A student who died after being wrongly diagnosed in a series of remote GP appointments during the pandemic would probably have lived if he had been seen in person, a coroner has found.
David Nash, 26, died from brain-stem swelling on 4 November 2020 at Leeds General Infirmary more than two weeks after first reporting symptoms of mastoiditis, a serious bacterial infection of a bone in the ear.
Nash, a talented musician who had hoped to become a barrister, first contacted his GP on 14 October 2020 after finding a lump on his neck.
Over the course of a couple of weeks, his symptoms worsened to include pain in his ear and neck, blood in his urine and a fever, caused by a severe infection.
This infection was not picked up in a number of telephone appointments with GPs and advanced nurse practitioners at Burley Park Medical Practice in Leeds, which was following NHS guidance to carry out most appointments remotely.
He was advised to take painkillers and prescribed antibiotics during three phone appointments in which he was incorrectly diagnosed with an outer ear infection and, later, a urinary tract infection.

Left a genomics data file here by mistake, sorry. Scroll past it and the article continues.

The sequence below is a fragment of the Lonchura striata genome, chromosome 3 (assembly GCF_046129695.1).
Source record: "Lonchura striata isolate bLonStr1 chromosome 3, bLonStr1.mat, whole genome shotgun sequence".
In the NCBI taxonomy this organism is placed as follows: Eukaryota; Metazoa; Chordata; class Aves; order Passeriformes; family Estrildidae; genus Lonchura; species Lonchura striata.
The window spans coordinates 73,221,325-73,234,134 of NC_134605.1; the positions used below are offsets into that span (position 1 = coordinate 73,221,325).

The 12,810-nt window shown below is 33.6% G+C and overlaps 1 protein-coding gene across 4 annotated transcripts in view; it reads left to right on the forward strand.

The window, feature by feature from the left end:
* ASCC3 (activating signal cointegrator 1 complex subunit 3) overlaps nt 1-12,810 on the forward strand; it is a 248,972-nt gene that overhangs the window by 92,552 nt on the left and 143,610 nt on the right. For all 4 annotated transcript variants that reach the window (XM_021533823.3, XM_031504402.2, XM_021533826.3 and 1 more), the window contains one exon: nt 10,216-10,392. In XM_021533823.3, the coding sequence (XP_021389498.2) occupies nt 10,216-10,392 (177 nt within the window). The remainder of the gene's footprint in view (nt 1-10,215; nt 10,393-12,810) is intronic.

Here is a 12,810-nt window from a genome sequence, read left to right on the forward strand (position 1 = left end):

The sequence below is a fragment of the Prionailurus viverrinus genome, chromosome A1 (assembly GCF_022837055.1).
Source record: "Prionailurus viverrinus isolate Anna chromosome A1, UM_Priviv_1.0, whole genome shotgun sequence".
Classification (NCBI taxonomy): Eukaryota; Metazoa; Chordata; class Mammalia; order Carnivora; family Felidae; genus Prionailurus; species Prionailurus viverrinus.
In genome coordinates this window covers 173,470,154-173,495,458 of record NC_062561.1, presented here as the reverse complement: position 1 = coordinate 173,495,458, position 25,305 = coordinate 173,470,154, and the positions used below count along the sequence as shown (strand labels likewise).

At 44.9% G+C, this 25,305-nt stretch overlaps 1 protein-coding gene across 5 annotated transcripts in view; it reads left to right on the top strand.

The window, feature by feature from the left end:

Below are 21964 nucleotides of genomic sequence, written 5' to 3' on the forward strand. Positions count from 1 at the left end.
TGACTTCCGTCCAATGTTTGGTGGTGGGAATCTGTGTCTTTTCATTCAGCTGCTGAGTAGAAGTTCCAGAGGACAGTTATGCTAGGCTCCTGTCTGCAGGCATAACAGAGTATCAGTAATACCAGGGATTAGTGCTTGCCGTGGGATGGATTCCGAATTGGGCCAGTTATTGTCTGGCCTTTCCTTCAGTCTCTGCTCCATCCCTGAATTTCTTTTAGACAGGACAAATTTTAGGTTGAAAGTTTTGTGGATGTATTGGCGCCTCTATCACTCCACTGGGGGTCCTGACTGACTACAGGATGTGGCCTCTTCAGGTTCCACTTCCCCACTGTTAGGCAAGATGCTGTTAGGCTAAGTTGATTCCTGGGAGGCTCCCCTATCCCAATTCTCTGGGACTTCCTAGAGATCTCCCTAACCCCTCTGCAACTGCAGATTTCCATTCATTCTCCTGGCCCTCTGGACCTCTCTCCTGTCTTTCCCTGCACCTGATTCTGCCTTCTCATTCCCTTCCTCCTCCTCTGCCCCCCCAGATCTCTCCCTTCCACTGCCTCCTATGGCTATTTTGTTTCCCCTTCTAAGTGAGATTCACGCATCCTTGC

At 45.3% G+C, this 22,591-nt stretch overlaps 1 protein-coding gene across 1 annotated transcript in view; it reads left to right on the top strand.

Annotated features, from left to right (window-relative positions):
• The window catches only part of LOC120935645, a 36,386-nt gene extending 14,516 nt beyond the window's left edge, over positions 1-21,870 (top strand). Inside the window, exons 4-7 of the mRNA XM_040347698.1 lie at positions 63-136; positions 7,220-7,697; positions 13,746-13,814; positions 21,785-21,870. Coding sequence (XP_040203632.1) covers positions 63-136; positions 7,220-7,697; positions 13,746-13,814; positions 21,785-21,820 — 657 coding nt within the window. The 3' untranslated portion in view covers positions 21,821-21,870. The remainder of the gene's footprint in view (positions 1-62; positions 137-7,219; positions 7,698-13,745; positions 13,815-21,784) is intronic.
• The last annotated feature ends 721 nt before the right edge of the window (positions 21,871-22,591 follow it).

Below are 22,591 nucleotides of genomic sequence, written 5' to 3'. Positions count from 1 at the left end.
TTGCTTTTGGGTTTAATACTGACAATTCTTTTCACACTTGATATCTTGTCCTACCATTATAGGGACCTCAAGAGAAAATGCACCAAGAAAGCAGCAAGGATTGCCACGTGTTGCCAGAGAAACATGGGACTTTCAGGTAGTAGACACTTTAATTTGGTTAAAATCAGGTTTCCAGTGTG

When he did not get better and developed a fever, he called for a fourth time, but despite being seriously ill he was not seen in person.
The assistant coroner Abigail Combes told Wakefield coroner’s court on Friday that Nash had been treated appropriately in three appointments, on 14, 23 and 28 October. But on 2 November, when Nash spoke to an advanced nurse practitioner, he should have been given a face-to-face appointment, which would have led to a hospital appointment.
Dr Neil Lawton, a GP partner at Burley Park, said Nash should have been given a face-to-face appointment and that, if he had been, it is likely he would have been sent to hospital.
“I get the impression it would have been more obvious how ill he was,” he told the court.
Recording a narrative verdict, Combes said: “Had he been directed to seek face-to-face or urgent care by the GP practice it is more likely than not that he would have undergone neurosurgery approximately 10 hours earlier than he actually did which, at that time, it is more likely than not would have been successful.”